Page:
'Will You Act Like We Have Never Kissed?' The Impact of Alliance History with Current Competitors on Innovation Races in the U.S. Pharmaceutical Industry (1985-2004)
53 Pages Posted: 20 Feb 2010
Date Written: December 7, 2009
While much research has elaborated the immediate impact of strategic alliances on firm performance, this paper studies the long-term consequences of alliance-relationship history on later competition between former allies. Specifically, we conjecture that competitors that previously allied with a firm can have both positive and negative impact on the firm’s innovation performance when they race to develop potentially substitutable products. First, former allies are more familiar with the firm and may aggressively exploit such knowledge by blocking some paths essential for the firm to innovate. But the degree of aggressiveness may be constrained by the level of relational capital developed between them in former alliances. Second, prior alliances can also benefit the firm by increasing its absorptive capacity to learn specifically from the innovation output of former allies. Yet, the level of benefit may vary according to the degree of their innovations’ novelty with respect to the firm, which is also influenced by the nature of prior alliances.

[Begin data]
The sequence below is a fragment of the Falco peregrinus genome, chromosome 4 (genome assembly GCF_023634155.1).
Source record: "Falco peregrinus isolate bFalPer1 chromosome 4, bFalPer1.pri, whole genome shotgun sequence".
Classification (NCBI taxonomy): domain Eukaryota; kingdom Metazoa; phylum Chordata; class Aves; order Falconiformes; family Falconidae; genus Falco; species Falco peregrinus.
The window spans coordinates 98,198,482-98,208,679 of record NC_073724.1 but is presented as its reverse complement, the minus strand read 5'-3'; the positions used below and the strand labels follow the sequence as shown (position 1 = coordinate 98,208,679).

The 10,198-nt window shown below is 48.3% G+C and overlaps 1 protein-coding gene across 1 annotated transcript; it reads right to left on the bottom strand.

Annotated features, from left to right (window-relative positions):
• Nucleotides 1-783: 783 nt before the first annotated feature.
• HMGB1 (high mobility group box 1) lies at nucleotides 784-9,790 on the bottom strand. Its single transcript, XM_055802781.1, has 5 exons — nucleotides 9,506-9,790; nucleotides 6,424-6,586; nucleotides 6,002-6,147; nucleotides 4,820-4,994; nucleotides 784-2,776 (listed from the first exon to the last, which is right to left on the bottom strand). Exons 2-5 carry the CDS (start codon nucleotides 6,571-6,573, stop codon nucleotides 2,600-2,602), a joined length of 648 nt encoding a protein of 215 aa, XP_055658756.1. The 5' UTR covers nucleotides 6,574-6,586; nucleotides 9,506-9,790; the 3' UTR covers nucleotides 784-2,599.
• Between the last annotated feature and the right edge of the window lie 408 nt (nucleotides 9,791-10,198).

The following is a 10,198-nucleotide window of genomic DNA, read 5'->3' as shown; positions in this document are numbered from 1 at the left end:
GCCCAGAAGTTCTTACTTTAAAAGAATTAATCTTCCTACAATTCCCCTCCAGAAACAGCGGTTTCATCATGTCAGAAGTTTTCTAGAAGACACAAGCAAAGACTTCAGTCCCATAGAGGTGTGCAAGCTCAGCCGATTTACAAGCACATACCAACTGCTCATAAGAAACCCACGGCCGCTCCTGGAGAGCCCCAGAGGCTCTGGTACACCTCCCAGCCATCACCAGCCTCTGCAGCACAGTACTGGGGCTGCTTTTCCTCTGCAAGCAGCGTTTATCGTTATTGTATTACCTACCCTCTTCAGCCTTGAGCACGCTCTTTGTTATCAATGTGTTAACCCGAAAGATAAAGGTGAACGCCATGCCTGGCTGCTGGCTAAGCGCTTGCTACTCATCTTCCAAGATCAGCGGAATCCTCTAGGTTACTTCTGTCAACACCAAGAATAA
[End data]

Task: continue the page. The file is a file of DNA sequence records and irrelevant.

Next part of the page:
We tested our theory using a longitudinal dataset, containing 830 rounds of innovation races in the U.S. pharmaceutical industry, over two decades, 1985-2004. Consistent with our predictions, we found that the number of competitors in a race that allied with a firm in strong alliance relationships is associated curvilinearly with the firm’s innovation performance, taking a U-shape; while the number of competitors that allied with the firm repetitively in weak alliances is associated with the firm’s innovation performance in an opposite manner, taking an inverted U-shape. The numbers of non-repetitive former weak allies and other competitors in the race were not significantly associated with the firm’s performance in innovation races. The findings demonstrate the long-term impact of alliance activities on firm performance in competition with former allies. The alliance-history perspective complements traditional view towards alliance activities; it also suggests revisiting an implicit assumption in many strategy studies that competitors relate to a focal firm as if their alliance histories did not matter, thus shedding light on reconciling some important yet inconsistent findings regarding the impact of competition on firm performance.
Keywords: Alliance History, Competition, Innovation Races
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